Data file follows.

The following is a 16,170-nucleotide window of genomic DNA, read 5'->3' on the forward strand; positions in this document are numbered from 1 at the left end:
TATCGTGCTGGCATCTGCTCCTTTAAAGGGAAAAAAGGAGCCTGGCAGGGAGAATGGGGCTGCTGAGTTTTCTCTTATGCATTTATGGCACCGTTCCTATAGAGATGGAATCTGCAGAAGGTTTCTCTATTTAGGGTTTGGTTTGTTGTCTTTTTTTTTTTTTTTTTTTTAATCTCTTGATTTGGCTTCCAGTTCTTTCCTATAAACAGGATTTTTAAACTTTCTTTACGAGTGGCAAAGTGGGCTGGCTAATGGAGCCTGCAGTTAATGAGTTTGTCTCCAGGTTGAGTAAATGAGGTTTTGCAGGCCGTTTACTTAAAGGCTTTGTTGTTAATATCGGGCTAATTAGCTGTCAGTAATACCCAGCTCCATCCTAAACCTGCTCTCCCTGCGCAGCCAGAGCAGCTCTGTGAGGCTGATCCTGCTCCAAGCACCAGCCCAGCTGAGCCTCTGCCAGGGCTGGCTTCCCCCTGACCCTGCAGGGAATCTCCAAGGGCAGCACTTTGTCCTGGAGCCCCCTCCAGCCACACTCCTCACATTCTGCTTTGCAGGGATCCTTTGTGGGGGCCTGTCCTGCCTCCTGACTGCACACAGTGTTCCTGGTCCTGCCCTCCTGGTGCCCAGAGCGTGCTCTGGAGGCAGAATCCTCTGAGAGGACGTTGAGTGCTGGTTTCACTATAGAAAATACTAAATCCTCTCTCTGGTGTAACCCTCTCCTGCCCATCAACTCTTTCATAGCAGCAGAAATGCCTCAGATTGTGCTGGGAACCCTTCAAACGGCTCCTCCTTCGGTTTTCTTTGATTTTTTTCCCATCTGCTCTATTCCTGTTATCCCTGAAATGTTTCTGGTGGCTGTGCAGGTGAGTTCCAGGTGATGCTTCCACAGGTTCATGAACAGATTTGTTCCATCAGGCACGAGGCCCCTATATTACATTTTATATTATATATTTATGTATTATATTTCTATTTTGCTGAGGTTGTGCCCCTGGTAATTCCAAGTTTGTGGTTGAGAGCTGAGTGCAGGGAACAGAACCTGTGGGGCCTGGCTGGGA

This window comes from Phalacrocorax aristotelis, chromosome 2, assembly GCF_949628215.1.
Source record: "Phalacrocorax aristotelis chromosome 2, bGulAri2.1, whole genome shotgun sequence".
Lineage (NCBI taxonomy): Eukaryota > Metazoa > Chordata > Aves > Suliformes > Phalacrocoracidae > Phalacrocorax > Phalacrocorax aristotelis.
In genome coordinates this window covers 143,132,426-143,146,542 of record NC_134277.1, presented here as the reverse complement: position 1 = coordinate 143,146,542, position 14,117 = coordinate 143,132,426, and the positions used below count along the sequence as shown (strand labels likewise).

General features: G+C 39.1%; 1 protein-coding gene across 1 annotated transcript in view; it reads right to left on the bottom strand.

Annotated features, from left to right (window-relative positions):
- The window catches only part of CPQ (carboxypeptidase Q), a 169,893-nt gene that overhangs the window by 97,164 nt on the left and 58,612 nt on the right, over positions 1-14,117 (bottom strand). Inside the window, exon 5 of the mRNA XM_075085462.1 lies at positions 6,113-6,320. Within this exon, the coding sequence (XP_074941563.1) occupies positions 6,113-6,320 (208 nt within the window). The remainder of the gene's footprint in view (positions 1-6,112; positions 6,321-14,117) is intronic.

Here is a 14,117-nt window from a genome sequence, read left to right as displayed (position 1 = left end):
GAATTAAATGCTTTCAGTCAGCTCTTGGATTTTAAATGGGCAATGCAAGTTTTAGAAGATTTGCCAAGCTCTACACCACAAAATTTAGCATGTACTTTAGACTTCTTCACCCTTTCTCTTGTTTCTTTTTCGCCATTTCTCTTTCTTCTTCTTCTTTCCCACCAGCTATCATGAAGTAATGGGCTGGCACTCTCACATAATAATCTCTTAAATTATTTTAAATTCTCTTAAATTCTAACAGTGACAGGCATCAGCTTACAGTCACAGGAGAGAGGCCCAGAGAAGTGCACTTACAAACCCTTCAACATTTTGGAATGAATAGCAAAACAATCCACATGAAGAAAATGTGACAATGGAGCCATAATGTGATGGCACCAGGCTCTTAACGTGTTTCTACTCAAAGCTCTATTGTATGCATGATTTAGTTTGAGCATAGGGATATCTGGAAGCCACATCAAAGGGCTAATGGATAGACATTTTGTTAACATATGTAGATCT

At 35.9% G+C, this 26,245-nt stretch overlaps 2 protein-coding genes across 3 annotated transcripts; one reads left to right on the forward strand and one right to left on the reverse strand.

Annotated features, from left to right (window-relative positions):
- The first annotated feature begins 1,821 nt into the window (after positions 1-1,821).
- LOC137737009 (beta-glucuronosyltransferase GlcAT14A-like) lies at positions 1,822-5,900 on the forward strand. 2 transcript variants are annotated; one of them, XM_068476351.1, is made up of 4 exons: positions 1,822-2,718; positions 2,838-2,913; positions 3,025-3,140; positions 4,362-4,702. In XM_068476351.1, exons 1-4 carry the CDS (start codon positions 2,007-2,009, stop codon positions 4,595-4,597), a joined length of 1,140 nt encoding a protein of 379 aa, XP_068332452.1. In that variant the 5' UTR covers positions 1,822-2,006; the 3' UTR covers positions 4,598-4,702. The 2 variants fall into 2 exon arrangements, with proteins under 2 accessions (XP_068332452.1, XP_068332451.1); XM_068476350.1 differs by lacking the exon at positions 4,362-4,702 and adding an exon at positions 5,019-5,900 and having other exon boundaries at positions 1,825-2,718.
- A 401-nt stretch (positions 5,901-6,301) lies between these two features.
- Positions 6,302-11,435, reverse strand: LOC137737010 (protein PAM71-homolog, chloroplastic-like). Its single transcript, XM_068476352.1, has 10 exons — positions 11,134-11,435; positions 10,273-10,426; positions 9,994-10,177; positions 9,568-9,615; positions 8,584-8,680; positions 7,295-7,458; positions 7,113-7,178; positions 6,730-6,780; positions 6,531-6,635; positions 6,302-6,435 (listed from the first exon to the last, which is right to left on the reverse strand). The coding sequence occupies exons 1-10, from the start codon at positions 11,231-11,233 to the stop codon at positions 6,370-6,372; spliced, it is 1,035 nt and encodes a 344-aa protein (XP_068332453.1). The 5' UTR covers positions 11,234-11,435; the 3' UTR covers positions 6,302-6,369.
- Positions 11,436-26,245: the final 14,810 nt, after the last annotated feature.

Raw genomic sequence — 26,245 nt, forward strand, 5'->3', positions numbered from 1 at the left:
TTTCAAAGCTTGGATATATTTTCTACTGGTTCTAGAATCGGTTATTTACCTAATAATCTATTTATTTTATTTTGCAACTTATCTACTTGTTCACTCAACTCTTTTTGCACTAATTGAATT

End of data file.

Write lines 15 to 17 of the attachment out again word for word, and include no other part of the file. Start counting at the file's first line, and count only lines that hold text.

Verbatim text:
- LOC137737009 (beta-glucuronosyltransferase GlcAT14A-like) lies at positions 1,822-5,900 on the forward strand. 2 transcript variants are annotated; one of them, XM_068476351.1, is made up of 4 exons: positions 1,822-2,718; positions 2,838-2,913; positions 3,025-3,140; positions 4,362-4,702. In XM_068476351.1, exons 1-4 carry the CDS (start codon positions 2,007-2,009, stop codon positions 4,595-4,597), a joined length of 1,140 nt encoding a protein of 379 aa, XP_068332452.1. In that variant the 5' UTR covers positions 1,822-2,006; the 3' UTR covers positions 4,598-4,702. The 2 variants fall into 2 exon arrangements, with proteins under 2 accessions (XP_068332452.1, XP_068332451.1); XM_068476350.1 differs by lacking the exon at positions 4,362-4,702 and adding an exon at positions 5,019-5,900 and having other exon boundaries at positions 1,825-2,718.
- A 401-nt stretch (positions 5,901-6,301) lies between these two features.
- Positions 6,302-11,435, reverse strand: LOC137737010 (protein PAM71-homolog, chloroplastic-like). Its single transcript, XM_068476352.1, has 10 exons — positions 11,134-11,435; positions 10,273-10,426; positions 9,994-10,177; positions 9,568-9,615; positions 8,584-8,680; positions 7,295-7,458; positions 7,113-7,178; positions 6,730-6,780; positions 6,531-6,635; positions 6,302-6,435 (listed from the first exon to the last, which is right to left on the reverse strand). The coding sequence occupies exons 1-10, from the start codon at positions 11,231-11,233 to the stop codon at positions 6,370-6,372; spliced, it is 1,035 nt and encodes a 344-aa protein (XP_068332453.1). The 5' UTR covers positions 11,234-11,435; the 3' UTR covers positions 6,302-6,369.